Flubendazole, FDA-approved anthelmintic, targets breast cancer stem-like cells
PDF | HTML | Supplementary Files | How to cite
Metrics: PDF 3242 views | HTML 4110 views | ?
Zhi-Jie Hou1,*, Xi Luo1,*, Wei Zhang1,*, Fei Peng1, Bai Cui1, Si-Jin Wu2, Fei-Meng Zheng1, Jie Xu1, Ling-Zhi Xu1, Zi-Jie Long3, Xue-Ting Wang1, Guo-Hui Li4, Xian-Yao Wan5, Yong-Liang Yang2 and Quentin Liu1
1 Institute of Cancer Stem Cell, Dalian Medical University, Dalian, China, Sun Yat-sen University Cancer Center, State Key Laboratory of Oncology in South China, Collaborative Innovation Center of Cancer Medicine, Guangzhou, China
2 Center for Molecular Medicine, School of Life Science and Biotechnology, Dalian University of Technology, Dalian, China
3 Department of Hematology, Third Affiliated Hospital, Sun Yat-sen University, Guangzhou, China
4 Laboratory of Molecular Modeling and Design, State Key Laboratory of Molecular Reaction Dynamics, Dalian Institute of Chemical Physics, The Chinese Academy of Sciences, Dalian, China
5 Department of Critical Care Medicine, the First Affiliated Hospital, Dalian Medical University, Dalian, China
* These authors contributed equally to this work
Quentin Liu, email:
Yong-liang Yang, email:
Xian-Yao Wan, email:
Keywords: flubendazole, breast cancer, cancer stem-like cell, cell cycle, tubulin
Received: August 23, 2014 Accepted: January 05, 2015 Published: January 21, 2015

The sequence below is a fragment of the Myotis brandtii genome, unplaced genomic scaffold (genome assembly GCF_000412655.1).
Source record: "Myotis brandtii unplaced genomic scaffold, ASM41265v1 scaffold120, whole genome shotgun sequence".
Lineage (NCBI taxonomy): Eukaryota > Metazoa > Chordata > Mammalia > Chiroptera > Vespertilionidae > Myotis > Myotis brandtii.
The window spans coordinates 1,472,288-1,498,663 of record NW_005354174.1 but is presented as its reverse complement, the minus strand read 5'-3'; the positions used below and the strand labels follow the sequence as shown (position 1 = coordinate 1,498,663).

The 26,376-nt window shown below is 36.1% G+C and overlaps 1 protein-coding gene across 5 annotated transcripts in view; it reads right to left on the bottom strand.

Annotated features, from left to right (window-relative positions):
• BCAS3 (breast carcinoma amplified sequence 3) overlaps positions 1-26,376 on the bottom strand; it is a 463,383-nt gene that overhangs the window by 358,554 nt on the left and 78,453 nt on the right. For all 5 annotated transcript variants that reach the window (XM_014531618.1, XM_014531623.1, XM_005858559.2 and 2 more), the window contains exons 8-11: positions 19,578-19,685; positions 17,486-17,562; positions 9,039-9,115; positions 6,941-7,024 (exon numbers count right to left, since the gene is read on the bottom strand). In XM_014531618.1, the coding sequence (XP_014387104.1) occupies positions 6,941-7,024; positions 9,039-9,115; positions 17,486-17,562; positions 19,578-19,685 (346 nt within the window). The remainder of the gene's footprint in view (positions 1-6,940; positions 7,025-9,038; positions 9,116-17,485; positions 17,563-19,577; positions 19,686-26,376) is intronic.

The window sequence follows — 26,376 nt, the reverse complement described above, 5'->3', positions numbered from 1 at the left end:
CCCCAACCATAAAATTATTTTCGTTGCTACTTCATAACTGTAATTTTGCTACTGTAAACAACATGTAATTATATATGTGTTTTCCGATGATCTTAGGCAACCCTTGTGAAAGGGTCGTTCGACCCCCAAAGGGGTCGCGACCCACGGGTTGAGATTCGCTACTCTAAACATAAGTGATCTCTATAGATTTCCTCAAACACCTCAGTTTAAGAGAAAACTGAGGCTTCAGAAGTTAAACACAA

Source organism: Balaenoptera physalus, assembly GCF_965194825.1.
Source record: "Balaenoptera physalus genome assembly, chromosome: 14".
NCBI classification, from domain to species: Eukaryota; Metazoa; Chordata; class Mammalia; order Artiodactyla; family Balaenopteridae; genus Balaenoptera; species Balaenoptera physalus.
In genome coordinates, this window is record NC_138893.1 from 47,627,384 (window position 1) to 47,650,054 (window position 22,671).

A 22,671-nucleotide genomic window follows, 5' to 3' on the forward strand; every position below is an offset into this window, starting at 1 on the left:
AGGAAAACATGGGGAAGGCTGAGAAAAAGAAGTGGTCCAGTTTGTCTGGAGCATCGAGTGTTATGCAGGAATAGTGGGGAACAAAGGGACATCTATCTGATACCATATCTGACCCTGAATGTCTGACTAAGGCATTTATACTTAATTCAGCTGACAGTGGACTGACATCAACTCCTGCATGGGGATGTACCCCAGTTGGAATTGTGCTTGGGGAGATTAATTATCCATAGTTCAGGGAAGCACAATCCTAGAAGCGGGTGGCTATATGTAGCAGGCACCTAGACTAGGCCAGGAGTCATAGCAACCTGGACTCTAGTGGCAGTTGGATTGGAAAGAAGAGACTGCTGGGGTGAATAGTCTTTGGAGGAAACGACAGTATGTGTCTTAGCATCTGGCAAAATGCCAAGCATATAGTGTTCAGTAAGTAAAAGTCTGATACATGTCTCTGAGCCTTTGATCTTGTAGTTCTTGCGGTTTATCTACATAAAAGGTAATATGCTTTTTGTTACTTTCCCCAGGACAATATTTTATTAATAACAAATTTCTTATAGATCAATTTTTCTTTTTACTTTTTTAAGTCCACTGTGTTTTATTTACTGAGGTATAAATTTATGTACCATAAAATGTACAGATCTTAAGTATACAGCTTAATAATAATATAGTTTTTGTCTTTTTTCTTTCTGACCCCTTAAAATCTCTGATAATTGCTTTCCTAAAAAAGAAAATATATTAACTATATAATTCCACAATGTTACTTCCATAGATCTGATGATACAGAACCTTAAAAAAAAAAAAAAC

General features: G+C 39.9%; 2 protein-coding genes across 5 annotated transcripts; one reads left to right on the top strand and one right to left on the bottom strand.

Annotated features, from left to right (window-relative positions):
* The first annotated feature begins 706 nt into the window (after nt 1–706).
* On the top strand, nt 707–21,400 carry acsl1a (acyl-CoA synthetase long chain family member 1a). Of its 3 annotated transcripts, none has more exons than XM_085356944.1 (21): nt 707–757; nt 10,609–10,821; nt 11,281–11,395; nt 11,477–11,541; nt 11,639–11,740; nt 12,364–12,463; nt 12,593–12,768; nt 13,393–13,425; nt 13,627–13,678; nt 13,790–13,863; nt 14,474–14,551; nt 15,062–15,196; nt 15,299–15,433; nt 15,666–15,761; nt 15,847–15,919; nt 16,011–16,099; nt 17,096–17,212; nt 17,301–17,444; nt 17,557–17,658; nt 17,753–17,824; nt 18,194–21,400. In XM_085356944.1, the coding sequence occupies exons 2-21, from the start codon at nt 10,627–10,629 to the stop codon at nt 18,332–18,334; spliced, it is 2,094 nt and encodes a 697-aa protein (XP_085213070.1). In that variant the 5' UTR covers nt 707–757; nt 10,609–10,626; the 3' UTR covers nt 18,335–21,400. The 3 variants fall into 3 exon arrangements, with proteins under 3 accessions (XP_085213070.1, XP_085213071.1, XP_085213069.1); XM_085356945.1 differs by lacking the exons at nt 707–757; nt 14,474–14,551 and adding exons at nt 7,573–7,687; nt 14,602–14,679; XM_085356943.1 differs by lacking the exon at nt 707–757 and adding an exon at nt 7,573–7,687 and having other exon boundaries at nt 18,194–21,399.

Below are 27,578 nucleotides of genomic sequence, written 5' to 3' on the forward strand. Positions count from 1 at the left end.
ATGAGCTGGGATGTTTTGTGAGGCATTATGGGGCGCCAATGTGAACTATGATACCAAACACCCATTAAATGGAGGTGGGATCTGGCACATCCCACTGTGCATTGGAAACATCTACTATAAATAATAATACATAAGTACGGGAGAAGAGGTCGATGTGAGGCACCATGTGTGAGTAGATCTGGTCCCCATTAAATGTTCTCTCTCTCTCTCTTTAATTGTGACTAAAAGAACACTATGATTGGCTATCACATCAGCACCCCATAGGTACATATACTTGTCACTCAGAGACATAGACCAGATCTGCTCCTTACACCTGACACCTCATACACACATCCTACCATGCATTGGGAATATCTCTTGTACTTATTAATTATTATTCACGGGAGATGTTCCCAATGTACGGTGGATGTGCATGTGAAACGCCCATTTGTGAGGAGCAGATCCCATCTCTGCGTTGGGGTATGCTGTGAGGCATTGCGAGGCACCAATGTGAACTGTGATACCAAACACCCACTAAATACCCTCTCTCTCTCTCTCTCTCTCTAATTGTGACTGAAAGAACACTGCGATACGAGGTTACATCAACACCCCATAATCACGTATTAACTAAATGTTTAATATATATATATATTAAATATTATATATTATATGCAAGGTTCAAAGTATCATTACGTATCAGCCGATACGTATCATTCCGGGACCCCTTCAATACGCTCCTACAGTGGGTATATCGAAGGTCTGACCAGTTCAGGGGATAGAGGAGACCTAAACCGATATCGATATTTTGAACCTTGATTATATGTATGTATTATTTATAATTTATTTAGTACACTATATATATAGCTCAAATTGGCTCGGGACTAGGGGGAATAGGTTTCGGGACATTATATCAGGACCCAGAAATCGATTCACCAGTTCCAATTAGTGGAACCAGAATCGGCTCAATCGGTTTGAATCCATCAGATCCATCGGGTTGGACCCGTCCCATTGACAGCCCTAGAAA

Cancer stem-like cell (CS-like cell) is considered to be responsible for recurrence and drug resistance events in breast cancer, which makes it a potential target for novel cancer therapeutic strategy. The FDA approved flubendazole, has been widely used in the treatment of intestinal parasites. Here, we demonstrated a novel effect of flubendazole on breast CS-like cells. Flubendazole inhibited breast cancer cells proliferation in dose- and time-dependent manner and delayed tumor growth in xenograft models by intraperitoneal injection. Importantly, flubendazole reduced CD44high/CD24low subpopulation and suppressed the formation of mammosphere and the expression of self-renewal related genes including c-myc, oct4, sox2, nanog and cyclinD1. Moreover, we found that flubendazole induced cell differentiation and inhibited cell migration. Consistently, flubendazole reduced mesenchymal markers (β-catenin, N-cadherin and Vimentin) expression and induced epithelial and differentiation marker (Keratin 18) expression in breast cancer cells. Mechanism study revealed that flubendazole arrested cell cycle at G2/M phase and induced monopolar spindle formation through inhibiting tubulin polymerization. Furthermore, flubendazole enhanced cytotoxic activity of conventional therapeutic drugs fluorouracil and doxorubicin against breast cancer cells. In conclusion, our findings uncovered a remarkable effect of flubendazole on suppressing breast CS-like cells, indicating a novel utilization of flubendazole in breast cancer therapy.
All site content, except where otherwise noted, is licensed under a Creative Commons Attribution 3.0 License.